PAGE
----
Strip mall unsustainable

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It’s human nature for judicious restraint to sometimes be supplanted by the desire to “take action.”
Pursuit of unrealistic desires sometimes leads us to a precipice where we are finally forced to decide whether to make a potentially fatal leap or turn back.
Our community finds itself at just such a precipice with the impending decision about the Trinity Place strip mall development.
When we began our quest back in 2005, we were searching for a formula that would significantly diversify our retail sector, provide a suite of new and exciting shopping opportunities, greatly enhance gross receipts tax revenue, provide a community gathering place, and ensure a large, constant revenue stream for our schools.
Seven years later, we find ourselves deciding to use significant public resources to move our only grocery store across the street.
Members of the hard-working Trinity Site Revitalization Project Advisory Committee should be applauded for their extreme dedication and perseverance in attempting to buck the realities of small-town living to create a big-town lifestyle for our citizens.
But we should not be lulled into moving forward with the Trinity Site development based solely on a sentiment that the Advisory Committee worked so hard to come up with the best thing they could think of within the parameters of their original marching orders.
Sometimes doing nothing is better than doing the wrong thing.
The strip mall design — which is what Trinity Place is, regardless of admirable attempts by Public Relations specialists to brand it otherwise — is an outdated retail and development paradigm that has ultimately ended in failure. This is not conjecture or a naysayer’s opinion. This is fact.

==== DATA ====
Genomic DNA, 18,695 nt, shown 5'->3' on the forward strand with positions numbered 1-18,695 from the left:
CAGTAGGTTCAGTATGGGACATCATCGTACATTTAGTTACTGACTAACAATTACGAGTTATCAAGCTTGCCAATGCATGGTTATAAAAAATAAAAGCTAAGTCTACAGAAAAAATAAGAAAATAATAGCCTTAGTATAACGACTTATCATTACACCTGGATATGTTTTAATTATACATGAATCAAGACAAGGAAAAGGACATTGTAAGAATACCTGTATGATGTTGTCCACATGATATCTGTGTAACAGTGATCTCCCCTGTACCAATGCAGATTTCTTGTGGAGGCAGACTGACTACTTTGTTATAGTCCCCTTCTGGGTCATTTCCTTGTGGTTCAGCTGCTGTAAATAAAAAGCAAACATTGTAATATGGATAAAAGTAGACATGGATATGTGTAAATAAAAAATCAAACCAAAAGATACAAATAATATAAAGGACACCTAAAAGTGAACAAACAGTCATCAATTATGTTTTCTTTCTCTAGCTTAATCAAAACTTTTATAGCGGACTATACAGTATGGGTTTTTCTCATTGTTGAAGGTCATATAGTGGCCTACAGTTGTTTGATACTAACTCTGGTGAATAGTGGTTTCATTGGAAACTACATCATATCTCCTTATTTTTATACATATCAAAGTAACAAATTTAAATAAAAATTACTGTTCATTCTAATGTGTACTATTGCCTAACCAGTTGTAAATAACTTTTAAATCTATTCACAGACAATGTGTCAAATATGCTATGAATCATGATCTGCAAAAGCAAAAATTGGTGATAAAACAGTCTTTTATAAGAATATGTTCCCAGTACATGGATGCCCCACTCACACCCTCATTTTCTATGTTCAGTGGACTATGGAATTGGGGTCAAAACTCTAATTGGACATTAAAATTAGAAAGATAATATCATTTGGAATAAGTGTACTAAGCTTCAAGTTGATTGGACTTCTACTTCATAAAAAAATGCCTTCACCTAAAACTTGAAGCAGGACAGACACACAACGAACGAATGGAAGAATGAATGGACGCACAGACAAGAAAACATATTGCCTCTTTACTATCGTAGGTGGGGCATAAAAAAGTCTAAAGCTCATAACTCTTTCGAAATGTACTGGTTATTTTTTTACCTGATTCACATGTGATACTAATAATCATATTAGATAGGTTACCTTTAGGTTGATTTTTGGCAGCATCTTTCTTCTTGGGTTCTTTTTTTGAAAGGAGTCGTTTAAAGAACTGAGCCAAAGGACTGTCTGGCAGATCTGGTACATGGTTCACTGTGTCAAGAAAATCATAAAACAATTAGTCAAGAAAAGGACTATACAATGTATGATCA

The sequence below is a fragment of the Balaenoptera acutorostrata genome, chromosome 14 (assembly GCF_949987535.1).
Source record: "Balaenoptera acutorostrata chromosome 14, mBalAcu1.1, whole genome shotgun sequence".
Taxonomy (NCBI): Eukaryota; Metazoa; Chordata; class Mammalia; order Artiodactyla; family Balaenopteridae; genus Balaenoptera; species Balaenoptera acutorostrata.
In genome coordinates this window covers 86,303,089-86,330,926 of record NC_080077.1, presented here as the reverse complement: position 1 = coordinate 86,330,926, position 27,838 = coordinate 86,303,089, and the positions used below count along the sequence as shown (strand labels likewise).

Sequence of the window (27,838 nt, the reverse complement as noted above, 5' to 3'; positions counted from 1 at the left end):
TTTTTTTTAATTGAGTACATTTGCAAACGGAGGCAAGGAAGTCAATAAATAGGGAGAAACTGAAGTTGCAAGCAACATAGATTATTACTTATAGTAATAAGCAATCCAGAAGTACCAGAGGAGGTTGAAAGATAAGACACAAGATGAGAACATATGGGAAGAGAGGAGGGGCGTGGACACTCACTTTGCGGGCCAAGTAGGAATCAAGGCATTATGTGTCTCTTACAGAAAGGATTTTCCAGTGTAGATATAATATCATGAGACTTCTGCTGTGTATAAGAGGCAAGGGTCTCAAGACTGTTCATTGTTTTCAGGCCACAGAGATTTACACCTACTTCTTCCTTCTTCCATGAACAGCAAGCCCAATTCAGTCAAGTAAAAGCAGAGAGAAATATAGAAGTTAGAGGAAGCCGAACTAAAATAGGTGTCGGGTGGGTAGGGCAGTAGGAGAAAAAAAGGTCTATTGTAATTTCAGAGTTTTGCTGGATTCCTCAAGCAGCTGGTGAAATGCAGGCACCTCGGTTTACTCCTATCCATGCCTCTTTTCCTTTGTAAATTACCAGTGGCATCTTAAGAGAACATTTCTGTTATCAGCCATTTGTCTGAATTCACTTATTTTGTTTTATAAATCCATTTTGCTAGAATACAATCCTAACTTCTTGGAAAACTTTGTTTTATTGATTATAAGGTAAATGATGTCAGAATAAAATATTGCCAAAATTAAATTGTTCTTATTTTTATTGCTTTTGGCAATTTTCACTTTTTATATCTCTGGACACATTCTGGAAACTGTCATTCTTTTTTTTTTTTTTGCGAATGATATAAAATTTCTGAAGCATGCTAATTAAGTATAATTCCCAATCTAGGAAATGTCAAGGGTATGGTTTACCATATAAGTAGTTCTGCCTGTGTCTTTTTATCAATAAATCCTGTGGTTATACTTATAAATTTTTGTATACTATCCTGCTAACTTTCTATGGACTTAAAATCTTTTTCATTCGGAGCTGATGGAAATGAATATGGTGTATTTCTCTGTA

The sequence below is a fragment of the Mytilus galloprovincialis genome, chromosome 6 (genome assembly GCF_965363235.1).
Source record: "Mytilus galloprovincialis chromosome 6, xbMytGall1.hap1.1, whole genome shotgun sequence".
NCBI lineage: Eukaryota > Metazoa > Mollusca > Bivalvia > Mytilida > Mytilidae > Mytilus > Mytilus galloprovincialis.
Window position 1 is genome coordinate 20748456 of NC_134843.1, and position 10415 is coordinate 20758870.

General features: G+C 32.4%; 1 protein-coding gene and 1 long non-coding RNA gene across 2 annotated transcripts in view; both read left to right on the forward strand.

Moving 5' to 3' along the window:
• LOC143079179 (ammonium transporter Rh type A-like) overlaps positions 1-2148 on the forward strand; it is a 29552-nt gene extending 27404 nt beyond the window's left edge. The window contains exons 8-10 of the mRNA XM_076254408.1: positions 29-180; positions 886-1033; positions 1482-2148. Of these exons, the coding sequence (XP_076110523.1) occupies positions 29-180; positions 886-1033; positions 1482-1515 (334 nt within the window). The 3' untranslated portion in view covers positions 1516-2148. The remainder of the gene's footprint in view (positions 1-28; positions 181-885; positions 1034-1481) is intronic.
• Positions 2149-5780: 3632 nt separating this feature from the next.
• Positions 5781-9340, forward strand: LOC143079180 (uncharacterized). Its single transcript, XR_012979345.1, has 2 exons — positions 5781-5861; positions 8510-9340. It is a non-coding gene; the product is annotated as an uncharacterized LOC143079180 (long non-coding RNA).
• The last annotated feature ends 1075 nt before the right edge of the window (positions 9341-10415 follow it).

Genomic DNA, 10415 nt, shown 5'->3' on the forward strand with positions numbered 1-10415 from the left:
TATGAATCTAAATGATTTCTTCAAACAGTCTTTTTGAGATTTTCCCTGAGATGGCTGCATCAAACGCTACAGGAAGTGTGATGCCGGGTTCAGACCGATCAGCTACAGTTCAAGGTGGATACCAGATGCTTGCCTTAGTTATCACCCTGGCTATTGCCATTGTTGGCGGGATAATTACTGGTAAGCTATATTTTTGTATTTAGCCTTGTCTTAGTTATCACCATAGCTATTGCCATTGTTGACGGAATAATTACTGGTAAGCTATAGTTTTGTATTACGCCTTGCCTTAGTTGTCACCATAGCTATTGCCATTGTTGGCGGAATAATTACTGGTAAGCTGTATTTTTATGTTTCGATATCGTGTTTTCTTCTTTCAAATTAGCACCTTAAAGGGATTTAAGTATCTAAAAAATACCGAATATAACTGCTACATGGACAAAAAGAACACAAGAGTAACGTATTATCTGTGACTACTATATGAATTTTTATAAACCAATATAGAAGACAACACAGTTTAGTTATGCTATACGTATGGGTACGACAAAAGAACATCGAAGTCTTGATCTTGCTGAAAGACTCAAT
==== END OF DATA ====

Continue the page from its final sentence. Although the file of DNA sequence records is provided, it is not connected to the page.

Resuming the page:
In community after community from coast to coast, there is hard evidence that the 30-year retail experiment known as the strip mall is an unsustainable proposition.
While our community debates whether to embark upon our own path to failure, thousands of communities across America are debating how to recover from theirs.
Commerce and development experts from the Urban Land Institute have produced respected essays outlining the ingredients of failed strip developments, which are characterized by “a linear pattern of retail businesses strung along major roadways characterized by massive parking lots, big signs, boxlike buildings, and a total dependence on automobiles for access and circulation.”
Sound familiar? It sounds like Trinity Place.
According to an essay by Edward T. McMahon of the ULI, the few remaining strip developments clinging to life across the country are those anchored by a grocery store, similar to the arrangement we currently find at the Mari-Mac center.
Ironically, by moving this anchor store across busy Trinity Drive, we will move our commerce nexus farther away and beyond practical walking distance from established neighborhoods, increasing Trinity Place’s dependence on automobiles for access and circulation, and thereby further enhancing the center’s strip-like character.
Moreover, moving Smith’s across the street will effectively uproot the anchor that has aided the viability of existing businesses within the Mari-Mac center.
Coupled with the government-sanctioned monopoly that Smith’s will enjoy with its presence in Trinity Place and its ownership of the Mari-Mac center, the proposed Trinity Place strip mall will not serve to diversify retail opportunities and may actually prove harmful to existing businesses now located in the Mari-Mac.
At best, these businesses could move across the street, but higher rents at Trinity Place could actually accelerate this retail death spiral. For a community purported to have some of the smartest people on the planet among its citizens to repeat the same old tried-and-true strip mall experiment that has resulted in demonstrable failure nationwide and to expect a different outcome would demonstrate reckless hubris or downright insanity on our part.
We do not know the true potential or opportunities outside of retail that could come from the Trinity Site parcel — our community’s last, large commercial tract — because for the past seven years retail is the only option we have explored.
It’s time to step back from the precipice and take another look around. Trinity Place as currently envisioned is a leap into failure.
Patient restraint is a virtue that will allow us to pursue other successful quality-of-life amenity options.

James Rickman
Los Alamos